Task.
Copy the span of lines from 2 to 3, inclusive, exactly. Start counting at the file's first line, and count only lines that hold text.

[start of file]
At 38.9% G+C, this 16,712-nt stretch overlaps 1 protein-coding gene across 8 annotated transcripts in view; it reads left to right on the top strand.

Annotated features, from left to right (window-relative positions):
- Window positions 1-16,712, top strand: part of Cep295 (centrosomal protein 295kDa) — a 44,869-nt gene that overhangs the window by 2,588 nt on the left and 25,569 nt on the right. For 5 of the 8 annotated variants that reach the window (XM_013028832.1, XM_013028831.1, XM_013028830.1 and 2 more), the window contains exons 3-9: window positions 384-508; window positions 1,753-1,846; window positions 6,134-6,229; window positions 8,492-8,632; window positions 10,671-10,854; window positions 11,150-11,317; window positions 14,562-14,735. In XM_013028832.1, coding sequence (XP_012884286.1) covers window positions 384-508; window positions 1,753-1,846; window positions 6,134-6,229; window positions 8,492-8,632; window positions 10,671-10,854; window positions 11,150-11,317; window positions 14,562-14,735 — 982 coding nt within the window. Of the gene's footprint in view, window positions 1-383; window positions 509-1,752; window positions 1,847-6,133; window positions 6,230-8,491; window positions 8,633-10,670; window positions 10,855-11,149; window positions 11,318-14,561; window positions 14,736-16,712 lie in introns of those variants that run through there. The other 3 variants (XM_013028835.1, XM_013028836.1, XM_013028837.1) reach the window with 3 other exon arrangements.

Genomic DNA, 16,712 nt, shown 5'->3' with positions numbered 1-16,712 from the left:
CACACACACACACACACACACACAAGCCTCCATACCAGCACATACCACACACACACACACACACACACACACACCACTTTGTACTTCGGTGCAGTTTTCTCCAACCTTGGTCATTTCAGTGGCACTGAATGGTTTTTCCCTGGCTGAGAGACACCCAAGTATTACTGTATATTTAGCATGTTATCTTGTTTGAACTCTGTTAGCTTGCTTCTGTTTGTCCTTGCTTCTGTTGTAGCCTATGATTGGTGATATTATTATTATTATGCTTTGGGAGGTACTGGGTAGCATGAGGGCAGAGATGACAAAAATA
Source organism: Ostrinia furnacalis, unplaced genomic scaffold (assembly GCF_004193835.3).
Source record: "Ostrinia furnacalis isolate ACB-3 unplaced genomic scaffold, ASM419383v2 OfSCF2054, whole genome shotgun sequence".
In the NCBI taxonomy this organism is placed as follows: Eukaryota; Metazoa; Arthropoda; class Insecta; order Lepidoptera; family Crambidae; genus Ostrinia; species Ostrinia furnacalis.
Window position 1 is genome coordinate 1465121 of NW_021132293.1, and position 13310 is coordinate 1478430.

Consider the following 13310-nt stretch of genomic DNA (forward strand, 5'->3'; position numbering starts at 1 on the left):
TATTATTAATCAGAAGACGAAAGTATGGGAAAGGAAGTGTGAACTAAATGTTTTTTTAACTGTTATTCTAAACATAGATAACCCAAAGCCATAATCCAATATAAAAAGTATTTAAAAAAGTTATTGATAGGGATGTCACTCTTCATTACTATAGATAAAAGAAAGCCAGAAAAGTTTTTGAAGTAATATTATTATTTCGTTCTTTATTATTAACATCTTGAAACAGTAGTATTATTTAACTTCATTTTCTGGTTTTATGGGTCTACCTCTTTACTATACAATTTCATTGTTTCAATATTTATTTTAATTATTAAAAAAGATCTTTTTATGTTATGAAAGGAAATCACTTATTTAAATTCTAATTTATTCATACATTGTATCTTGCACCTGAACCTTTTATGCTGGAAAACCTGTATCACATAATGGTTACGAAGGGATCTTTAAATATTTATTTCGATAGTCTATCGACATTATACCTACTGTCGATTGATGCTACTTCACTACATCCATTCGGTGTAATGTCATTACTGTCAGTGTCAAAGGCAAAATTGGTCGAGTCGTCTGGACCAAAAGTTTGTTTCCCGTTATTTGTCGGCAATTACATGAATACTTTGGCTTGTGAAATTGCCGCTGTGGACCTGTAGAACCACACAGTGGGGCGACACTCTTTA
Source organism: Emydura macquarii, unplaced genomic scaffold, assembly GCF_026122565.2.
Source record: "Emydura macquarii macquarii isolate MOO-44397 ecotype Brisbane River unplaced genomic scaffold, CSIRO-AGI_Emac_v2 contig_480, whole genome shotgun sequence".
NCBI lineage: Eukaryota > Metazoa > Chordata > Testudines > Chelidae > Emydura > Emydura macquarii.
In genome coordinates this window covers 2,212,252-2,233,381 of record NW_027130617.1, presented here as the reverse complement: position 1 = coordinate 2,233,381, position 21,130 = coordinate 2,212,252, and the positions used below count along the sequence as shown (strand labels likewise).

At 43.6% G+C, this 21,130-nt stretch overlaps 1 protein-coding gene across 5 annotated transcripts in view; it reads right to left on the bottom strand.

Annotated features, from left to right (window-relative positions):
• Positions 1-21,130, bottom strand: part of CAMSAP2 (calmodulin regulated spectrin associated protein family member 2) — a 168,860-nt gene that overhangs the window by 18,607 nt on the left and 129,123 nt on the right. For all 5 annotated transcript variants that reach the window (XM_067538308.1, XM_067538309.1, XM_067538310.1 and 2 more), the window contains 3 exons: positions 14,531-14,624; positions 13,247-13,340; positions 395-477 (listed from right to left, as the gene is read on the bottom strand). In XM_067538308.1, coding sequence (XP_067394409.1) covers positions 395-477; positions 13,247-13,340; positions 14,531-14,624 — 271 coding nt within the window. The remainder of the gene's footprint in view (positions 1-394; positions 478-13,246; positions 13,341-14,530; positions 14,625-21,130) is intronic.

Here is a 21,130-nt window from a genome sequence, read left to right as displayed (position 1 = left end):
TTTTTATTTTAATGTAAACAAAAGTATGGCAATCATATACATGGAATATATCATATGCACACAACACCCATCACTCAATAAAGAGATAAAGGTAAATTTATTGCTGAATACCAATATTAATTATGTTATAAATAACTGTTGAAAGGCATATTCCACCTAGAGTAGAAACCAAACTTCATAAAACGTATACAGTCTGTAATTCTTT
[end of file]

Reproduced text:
Annotated features, from left to right (window-relative positions):
- Window positions 1-16,712, top strand: part of Cep295 (centrosomal protein 295kDa) — a 44,869-nt gene that overhangs the window by 2,588 nt on the left and 25,569 nt on the right. For 5 of the 8 annotated variants that reach the window (XM_013028832.1, XM_013028831.1, XM_013028830.1 and 2 more), the window contains exons 3-9: window positions 384-508; window positions 1,753-1,846; window positions 6,134-6,229; window positions 8,492-8,632; window positions 10,671-10,854; window positions 11,150-11,317; window positions 14,562-14,735. In XM_013028832.1, coding sequence (XP_012884286.1) covers window positions 384-508; window positions 1,753-1,846; window positions 6,134-6,229; window positions 8,492-8,632; window positions 10,671-10,854; window positions 11,150-11,317; window positions 14,562-14,735 — 982 coding nt within the window. Of the gene's footprint in view, window positions 1-383; window positions 509-1,752; window positions 1,847-6,133; window positions 6,230-8,491; window positions 8,633-10,670; window positions 10,855-11,149; window positions 11,318-14,561; window positions 14,736-16,712 lie in introns of those variants that run through there. The other 3 variants (XM_013028835.1, XM_013028836.1, XM_013028837.1) reach the window with 3 other exon arrangements.